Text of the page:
Our primary objective was to evaluate the proportion of women who underwent surgery after successful pessary fitting for pelvic organ prolapse (POP). Our secondary objectives were to assess when surgery occurs and to evaluate factors associated with choosing surgery as compared to continuing with a pessary.
Our study population included women successfully fitted with a pessary for POP 1/1/12 and 12/31/16. We excluded non–English-speaking women and those who used pessary only as a bridge until surgery. We evaluated events occurring after a successful fitting, including whether women (1) continued pessary use, (2) underwent surgery, or (3) discontinued pessary without surgery. Our primary outcome was the proportion of women who opted for surgery after a successful pessary fitting for POP. We also assessed the median time to surgery and compared women who underwent surgery with those who continued with a pessary to assess variables associated with surgery.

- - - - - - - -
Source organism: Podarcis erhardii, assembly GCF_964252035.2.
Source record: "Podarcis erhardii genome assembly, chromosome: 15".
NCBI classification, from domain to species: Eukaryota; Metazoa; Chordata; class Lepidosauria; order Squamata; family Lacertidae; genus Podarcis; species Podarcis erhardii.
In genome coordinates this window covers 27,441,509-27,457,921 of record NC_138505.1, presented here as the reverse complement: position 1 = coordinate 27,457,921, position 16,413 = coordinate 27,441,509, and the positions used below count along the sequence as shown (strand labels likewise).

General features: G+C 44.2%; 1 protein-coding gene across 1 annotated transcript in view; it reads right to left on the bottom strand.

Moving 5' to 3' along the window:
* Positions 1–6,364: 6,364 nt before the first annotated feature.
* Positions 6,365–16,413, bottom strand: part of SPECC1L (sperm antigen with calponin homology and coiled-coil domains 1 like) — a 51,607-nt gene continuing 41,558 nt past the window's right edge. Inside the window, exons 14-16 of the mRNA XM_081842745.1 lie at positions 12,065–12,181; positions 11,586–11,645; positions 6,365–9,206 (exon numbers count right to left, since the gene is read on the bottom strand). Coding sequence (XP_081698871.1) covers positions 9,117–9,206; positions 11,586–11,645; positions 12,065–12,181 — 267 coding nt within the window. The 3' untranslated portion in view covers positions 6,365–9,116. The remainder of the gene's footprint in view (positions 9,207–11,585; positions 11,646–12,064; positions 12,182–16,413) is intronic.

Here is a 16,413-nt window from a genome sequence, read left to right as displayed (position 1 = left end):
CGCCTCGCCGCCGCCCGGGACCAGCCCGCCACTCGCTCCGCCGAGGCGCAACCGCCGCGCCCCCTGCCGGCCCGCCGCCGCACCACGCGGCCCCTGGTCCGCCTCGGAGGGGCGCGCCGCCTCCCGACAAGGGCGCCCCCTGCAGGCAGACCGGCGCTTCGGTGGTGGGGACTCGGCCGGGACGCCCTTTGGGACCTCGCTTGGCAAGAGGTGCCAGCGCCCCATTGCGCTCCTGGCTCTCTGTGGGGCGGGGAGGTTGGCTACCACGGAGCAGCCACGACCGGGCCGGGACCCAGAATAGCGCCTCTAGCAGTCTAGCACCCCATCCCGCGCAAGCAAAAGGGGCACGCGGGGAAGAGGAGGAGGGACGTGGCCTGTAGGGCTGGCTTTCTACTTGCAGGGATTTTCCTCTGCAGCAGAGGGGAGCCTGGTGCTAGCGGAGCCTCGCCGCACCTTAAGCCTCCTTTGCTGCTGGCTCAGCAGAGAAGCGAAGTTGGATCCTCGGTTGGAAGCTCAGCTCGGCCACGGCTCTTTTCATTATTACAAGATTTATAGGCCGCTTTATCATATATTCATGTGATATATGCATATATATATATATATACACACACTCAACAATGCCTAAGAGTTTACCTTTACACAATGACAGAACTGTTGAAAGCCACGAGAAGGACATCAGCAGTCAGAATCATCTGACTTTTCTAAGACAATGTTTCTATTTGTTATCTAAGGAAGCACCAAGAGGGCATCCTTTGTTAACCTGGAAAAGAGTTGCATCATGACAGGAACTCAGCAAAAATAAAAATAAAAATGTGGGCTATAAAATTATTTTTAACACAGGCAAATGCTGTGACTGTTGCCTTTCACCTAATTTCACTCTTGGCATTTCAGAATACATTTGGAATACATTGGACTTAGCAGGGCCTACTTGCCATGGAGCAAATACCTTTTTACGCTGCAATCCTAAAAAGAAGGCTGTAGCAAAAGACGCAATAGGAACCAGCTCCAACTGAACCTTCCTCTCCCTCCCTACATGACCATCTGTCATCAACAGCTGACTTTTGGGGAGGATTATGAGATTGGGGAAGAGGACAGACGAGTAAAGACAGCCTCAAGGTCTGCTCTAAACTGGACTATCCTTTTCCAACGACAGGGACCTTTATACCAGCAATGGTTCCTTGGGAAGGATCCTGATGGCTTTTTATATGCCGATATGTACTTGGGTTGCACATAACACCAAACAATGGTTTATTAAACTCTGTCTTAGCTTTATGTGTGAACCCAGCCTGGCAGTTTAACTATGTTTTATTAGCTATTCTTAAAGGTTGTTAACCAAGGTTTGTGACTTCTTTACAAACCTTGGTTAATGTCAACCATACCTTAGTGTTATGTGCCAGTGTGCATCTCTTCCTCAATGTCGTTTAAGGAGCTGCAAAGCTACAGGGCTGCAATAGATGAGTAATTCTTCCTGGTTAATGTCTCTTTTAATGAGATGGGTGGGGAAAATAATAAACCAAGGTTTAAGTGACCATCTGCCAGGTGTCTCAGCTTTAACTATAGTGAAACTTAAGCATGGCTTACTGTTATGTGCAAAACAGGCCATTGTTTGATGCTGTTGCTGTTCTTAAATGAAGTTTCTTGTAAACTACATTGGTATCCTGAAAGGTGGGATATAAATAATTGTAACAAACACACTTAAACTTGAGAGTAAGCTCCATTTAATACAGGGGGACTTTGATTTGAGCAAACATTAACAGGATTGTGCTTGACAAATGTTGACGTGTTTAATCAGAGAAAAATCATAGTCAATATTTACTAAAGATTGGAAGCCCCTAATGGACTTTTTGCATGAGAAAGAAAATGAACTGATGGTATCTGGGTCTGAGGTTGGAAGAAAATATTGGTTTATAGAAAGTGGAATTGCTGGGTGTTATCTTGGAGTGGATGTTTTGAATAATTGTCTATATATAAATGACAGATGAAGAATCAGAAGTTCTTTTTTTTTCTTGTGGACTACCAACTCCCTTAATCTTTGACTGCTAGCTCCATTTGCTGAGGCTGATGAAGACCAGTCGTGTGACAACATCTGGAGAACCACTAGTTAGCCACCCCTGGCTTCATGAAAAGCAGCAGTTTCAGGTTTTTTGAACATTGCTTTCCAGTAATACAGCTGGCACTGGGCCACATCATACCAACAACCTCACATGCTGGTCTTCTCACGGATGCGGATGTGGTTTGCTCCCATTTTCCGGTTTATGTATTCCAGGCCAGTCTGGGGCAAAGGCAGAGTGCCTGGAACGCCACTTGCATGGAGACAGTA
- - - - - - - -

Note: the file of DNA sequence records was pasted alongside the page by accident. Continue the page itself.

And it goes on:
Of the 444 women with POP who were successfully fitted with a pessary and met inclusion criteria, 137 (31%) ultimately underwent surgery. The median time to surgery was 10 months (interquartile range, 4–18), with 59% having surgery within 1 year, and 89% within 2 years. In a logistic regression analysis controlling for age in decades, advanced POP stage, and Charlson Comorbidity Index, younger age remained significantly associated with surgery (odds ratio, 0.77, 95% confidence interval, 0.62–0.95; P = 0.02).
Among women successfully fitted with a pessary for POP, one third ultimately underwent surgery, with approximately 60% of these women undergoing surgery within the first year and 90% within 2 years.